I've been doing more from scratch for a lot of reasons. It's given me family time, cooking alongside Crash has been a delight. I've learned new recipes and new techniques from him, including a great chickpea stew. It's been some alone time as well, a time off Zoom and my email and all the management I've been doing for classes and colleagues. It's been contemplative time, kneading a ball of pasta for 8 minutes is deeply prayerful, at least for me. It's a way to leave loaves of bread and boxes of pasta on the grocery store shelf for those who need them.

It's a reminder, too, of what it takes to put food on the table, not just the cost in dollars, but the cost in time. A homemade loaf of bread costs me just 80 cents, far less than what a similar loaf would cost in the store, and not quite half the cost of a loaf of sliced white bread costs at the Acme here. But thrifty cooking takes time and energy, both of which I am privileged to have.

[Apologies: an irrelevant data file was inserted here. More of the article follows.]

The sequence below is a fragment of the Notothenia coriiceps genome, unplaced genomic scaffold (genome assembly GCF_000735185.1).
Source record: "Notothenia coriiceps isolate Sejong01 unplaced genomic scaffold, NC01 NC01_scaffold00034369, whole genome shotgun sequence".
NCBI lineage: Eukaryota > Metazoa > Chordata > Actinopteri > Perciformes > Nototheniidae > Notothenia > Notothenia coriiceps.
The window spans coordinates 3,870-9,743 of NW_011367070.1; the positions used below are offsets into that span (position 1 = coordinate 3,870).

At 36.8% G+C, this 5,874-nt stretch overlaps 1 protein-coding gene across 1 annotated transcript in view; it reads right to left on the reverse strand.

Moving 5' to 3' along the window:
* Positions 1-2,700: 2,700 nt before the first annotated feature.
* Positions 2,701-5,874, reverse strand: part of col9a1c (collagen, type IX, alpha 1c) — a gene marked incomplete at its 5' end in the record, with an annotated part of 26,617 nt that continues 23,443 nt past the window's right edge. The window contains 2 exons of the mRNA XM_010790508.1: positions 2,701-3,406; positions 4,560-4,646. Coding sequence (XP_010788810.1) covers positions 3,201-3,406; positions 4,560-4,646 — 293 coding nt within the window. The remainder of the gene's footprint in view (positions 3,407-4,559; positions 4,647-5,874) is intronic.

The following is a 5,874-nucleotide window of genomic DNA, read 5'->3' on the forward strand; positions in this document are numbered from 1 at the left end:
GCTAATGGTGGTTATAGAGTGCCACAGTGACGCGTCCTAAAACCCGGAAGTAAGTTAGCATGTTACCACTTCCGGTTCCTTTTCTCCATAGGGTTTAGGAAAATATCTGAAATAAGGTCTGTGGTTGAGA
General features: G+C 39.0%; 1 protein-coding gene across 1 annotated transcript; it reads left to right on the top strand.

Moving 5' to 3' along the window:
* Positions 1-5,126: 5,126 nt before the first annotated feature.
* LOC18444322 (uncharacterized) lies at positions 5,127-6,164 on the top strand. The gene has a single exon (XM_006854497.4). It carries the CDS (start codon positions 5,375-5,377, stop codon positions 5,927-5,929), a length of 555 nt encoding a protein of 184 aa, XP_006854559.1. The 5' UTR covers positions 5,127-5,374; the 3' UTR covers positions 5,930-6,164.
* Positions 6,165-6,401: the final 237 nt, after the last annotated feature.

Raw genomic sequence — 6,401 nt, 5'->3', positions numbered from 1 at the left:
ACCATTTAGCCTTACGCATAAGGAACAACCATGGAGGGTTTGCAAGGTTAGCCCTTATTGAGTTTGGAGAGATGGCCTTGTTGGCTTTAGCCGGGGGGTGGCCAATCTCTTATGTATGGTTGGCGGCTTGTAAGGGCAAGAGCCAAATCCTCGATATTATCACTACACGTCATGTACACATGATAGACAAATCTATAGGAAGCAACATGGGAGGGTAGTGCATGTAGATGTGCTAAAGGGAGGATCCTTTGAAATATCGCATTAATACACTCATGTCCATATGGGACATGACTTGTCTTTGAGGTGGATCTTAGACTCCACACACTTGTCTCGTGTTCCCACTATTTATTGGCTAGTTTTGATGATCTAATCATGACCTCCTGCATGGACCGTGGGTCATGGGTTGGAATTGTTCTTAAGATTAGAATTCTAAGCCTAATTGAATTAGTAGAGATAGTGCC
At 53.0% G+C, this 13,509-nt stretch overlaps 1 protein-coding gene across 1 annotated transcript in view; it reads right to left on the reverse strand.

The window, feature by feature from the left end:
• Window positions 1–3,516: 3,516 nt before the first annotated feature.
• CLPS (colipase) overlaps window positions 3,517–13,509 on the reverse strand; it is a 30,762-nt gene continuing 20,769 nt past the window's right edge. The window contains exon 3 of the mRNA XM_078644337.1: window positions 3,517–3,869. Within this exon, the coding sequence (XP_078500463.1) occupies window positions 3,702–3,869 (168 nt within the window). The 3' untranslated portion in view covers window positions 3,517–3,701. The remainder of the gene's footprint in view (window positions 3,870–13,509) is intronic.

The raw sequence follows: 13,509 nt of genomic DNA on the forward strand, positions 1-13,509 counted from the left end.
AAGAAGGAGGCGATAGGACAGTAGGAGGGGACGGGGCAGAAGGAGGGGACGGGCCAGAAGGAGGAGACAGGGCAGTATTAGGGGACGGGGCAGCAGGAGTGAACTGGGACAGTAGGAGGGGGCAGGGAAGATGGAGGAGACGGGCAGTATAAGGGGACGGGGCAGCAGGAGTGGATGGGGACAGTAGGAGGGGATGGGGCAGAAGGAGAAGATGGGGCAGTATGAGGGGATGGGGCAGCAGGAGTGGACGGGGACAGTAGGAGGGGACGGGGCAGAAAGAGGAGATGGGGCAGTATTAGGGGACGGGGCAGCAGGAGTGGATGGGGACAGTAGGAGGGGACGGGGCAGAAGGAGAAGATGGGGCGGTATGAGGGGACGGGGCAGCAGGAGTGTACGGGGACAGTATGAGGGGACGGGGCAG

My awareness is all well and good, but as Pope Francis notes in Laudato Si', the goal is "to become painfully aware, to dare to turn what is happening to the world into our own personal suffering and thus to discover what each of us can do about it."[19] I'm not suffering when I bake my own bread, but if the experience doesn't lead me to discover what I can do about the reality of hunger in my own community, in my own nation, then the awareness, painful or not, is for naught.

The ten most needed items at Philadelphia food banks. More than 200,000 children in Philadelphia go hungry. Roughly 80% of adults who are food insecure are working, 25% are senior citizens. Hunger is linked to our society's unwillingness to pay a living wage to those who work.